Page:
Monthly Archives: April 2010
Every American study abroad program has computers, digital projectors, and a server, but the Umbra Institute, lead by IT expert Mauro Renna, has leapt into the 23rd century. After having read an article on new forms of electromagnetic reception (actually Jules Verne’s From The Earth To The Moon), Renna decided to introduce some new technologies to the Umbra Via Bartolo Building. The jury is still out on whether or not the aluminum foil will improve wireless reception on the roof of the school, but at least Umbra will save money on lighting in Renna’s office.
Jokes aside, the Umbra Institute would like to thank Umbra staff member (and amico del cuore) Mauro Renna for his five years of IT genius, emergency phone-call response, good spirits, and a ready smile. We wish you luck in Boston and hope you’ll come back soon, Mauro!!!
Yesterday Umbra had its equivalent of an academic showdown, though this time it was in the main conference hall of the Ranieri Foundation (a local non-profit that has partnerhsips with Umbra), not the OK Corral. Students from three courses (Comparative Global Business Cultures, Contemporary Italy, and Human Development) presented the results of the research they had carried out during the semester. The students from the business classes told how they would help a local wine producer enter the Chinese market, while the Contemporary Italy described their experience with their“ethnographies” of real Italian families.
The Human Development class, on the other hand, described their observation of two different Montessori classes and what cultural lessons could be deduced them. The presentations were all part of Umbra emphasis on service learning, and the best presentation won a €250 prize from the Ranieri Foundation. The winners this year were Quinn Scher, Jessie Golden, and Annalise Hafliger, from Professor Ray Shaw’s Comparative Global Business Cultures class. Congratulations!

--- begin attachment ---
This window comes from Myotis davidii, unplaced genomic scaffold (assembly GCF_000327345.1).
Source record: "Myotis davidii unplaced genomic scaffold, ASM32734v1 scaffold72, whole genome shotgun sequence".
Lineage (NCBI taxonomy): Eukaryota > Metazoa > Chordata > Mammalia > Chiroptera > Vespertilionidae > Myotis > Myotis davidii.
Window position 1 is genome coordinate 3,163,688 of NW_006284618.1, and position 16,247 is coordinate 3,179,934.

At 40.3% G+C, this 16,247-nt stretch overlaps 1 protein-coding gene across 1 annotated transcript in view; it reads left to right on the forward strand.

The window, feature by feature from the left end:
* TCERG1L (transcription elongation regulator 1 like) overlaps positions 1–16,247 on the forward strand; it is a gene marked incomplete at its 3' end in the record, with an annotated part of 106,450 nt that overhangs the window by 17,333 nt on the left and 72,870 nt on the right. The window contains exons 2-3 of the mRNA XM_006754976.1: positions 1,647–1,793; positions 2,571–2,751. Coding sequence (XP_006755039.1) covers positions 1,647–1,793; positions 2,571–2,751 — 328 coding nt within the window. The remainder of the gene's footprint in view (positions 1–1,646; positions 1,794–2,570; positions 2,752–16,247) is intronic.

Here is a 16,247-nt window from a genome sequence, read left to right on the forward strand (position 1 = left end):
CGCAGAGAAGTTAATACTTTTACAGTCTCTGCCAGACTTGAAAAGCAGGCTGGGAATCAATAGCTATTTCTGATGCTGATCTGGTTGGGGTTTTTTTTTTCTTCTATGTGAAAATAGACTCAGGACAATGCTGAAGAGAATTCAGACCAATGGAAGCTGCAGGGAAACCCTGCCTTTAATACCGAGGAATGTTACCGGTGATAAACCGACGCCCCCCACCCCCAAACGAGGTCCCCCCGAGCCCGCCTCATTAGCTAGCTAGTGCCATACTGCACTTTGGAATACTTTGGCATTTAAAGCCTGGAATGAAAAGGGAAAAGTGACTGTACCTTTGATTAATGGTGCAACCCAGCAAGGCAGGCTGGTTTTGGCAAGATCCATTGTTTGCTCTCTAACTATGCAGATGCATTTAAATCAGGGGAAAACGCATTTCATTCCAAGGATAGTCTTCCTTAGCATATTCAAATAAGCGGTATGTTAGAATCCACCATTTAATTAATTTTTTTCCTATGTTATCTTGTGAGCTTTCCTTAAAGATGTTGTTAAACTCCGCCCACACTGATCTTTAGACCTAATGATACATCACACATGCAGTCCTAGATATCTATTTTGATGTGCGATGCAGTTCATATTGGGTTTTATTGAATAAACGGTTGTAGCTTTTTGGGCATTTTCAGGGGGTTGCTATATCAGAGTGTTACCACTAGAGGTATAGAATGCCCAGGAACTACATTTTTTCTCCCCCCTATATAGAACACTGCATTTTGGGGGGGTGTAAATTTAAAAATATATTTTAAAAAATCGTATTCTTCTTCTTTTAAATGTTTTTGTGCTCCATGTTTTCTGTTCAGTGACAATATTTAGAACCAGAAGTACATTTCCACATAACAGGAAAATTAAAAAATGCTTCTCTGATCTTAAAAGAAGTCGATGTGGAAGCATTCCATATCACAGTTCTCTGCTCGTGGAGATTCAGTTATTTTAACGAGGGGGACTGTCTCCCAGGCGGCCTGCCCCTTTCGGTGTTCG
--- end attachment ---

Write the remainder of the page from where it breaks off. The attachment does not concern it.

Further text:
Last night’s vernisage was a welcome break from the hectic, end-of-semester sprint to study for exams and put the finishing touches on papers. Most of the student body attended the art opening, held in the Via Bartolo building. On display were not only the works of the drawing classes (still lifes as well as full-scale human portraits), but also the photographic marvels wrought by students armed with Photoshop. This semester for the first time Umbra gave awards for the best photo overall and two honoroable mentions.
Laura Houd’s photo of a gondolier in Venice took the top award, and Max Young and Christina Kavanaugh received honorable mentions. All three picture will be framed and hung in the halls of Umbra. And last but certainly not least, students in Umbra’s fresco painting class finally unveiled their completed works from the semester. This last contribution sets out Umbra from most other study abroad programs, and is a perennial crowd-pleaser during the art show. Congratulations and benfatto to all student artists, as well as to professors Stannard and Pettit.
“Writing is hard work,” quipped Hemingway famously. Yesterday was a chance, though, for the students of Professor Cynthia Clough’s “Italy of the Imagination” creative non-fiction course to relax, and to listen. The twice-yearly Umbra Institute literary anthology reading was last night at Argentina and provided the perfect venue for students’ best material from their semester’s labors. Professor Clough was the emcee for readings that ranged from first impressions to final musings on the city (and country) that have hosted them for the past four months. Kudos to our Umbra writers and their professor!
Umbra alumna Kelly Murtagh sent us news that she had just recorded her first song with a record label. Umbra is proud of alumni talent and invites any former students to send us news and links and we’ll add them to the Umbra Facebook page.
Umbra Institute students (and staff) confirmed this binomial last night at Il Paiolo, a pizzeria located in the historic building where the Perugina chocolate factory had its first small kitchen. Il Paiolo had to run two pizzaioli(pizza maker/bakers) to keep up with the demand. The fare was the classic Margherita pizza, named after Italy’s fin-de-siecle queen, and the brick vaults of the Paiolo gave the whole affair an old-timey feel. Umbra’s next food event is (weep) the Farewell Aperitivo: students, see Rachel’s list of Things To Do Before You Leave!
Congrats to Jayne Wilhem from the University of New Hampshire for her winning photo taken in Venice! Jayne will enjoy a free meal from Quattro Passi Pizzeria!
With Monday as a national holiday, students have the day off which equates to a long weekend. Some students are gone for a last weekend away, outside of Italy, while others will spend the weekend with their families who are here to visit.
Wherever you are, we hope you enjoy catching the first few rays of spring sunlight!
Buona Pasqua and Happy Easter!